It took him several years to process the trauma of these years. The idea that his birth involved the sacrifice of others’ life became a recurrent theme of his poetry from his first works until 1941. He elaborated it in the most complete form in Gemini which also bears witness to how serious identity problems the personal tragedies and their protracted revelation had caused to him. Just when the components of his personality were about to be solidified, this experience deeply influenced his relation to the world and to himself. Thus the conscience of death had permeated his thought since his adolescence.

His guardian took care of him decently, but he grew up in rather modest conditions. The disappearance of the intimate family atmosphere of his childhood was a great loss to him. At the same time, due to his relatively loose family ties in his high school years he enjoyed more freedom than the boys of similar age, and early he became independent. He pursued much sport, he also won medals on athletic competitions of his school.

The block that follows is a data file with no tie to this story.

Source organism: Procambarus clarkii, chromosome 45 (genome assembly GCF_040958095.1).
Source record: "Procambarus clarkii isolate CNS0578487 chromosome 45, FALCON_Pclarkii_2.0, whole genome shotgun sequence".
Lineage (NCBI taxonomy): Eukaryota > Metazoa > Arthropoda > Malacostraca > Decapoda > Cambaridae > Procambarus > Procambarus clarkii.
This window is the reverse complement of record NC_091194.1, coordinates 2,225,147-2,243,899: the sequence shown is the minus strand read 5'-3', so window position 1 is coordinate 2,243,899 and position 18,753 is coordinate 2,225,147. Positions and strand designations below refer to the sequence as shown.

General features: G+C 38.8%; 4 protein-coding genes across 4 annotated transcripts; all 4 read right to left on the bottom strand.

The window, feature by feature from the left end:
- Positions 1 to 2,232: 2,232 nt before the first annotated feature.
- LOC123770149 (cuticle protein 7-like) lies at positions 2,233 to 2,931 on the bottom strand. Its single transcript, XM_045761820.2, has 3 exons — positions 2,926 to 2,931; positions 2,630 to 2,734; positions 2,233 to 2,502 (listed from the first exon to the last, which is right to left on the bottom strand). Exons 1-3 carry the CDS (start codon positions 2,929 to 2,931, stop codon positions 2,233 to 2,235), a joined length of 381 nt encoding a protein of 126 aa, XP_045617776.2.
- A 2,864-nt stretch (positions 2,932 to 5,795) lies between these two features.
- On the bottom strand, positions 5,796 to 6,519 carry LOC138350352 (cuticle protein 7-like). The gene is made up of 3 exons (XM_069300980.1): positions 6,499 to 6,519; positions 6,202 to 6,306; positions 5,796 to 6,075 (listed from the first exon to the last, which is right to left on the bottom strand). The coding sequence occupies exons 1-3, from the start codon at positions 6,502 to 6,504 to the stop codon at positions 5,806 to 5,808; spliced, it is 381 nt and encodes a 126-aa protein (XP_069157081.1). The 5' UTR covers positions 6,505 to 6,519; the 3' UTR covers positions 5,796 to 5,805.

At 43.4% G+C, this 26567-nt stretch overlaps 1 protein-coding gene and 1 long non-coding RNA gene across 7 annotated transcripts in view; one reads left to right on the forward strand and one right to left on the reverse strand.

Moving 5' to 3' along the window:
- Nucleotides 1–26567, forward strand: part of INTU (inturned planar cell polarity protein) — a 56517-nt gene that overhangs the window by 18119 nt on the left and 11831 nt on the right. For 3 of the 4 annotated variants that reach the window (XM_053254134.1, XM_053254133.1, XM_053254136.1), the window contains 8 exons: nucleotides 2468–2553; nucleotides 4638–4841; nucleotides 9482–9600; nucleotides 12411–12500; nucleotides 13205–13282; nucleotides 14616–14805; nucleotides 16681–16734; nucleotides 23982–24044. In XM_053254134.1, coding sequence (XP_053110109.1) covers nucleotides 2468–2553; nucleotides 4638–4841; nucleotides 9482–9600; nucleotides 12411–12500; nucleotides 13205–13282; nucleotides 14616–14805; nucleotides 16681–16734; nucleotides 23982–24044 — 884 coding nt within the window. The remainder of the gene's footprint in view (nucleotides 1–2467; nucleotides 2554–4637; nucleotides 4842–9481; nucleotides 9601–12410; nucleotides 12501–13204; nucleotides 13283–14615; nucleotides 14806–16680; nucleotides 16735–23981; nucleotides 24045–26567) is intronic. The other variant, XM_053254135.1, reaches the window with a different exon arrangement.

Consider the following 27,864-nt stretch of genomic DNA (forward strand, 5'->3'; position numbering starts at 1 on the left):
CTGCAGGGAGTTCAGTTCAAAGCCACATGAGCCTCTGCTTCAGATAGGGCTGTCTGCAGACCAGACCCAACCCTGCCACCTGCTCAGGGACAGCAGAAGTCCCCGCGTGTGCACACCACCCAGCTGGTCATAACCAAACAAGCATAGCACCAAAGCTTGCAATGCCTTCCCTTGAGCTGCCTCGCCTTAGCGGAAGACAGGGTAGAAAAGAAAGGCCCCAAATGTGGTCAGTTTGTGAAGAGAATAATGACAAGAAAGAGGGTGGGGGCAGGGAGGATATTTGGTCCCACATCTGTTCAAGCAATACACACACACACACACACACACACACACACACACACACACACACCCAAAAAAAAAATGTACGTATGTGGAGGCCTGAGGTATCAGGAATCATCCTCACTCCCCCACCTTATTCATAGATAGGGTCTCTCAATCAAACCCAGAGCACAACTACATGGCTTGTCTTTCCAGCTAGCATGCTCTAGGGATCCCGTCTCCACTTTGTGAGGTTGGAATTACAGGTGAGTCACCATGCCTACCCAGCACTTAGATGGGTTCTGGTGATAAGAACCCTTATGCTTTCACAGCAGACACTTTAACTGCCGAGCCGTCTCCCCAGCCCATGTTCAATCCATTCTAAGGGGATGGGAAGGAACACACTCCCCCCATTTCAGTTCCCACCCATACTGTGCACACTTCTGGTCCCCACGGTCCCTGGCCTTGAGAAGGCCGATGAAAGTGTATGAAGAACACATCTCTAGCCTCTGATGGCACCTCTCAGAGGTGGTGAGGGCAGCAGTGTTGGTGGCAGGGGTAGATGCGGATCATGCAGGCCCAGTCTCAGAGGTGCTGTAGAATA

In these years he started to write poems. His professor Károly Hilbert (later Komlósi) who coached him in maths played an important role in arousing his interest in literature. When Radnóti at the age of 16 broke his leg while riding on bicycle, his guardian asked his professor to provide him with literature and speak with him about his readings. Radnóti soon brough him his own poems. It was in his flat that in 1926 Radnóti got to know his later wife Fanni Gyarmati, as Hilbert’s wife also coached girls in maths. He remained in contact with his professor until the end of his life.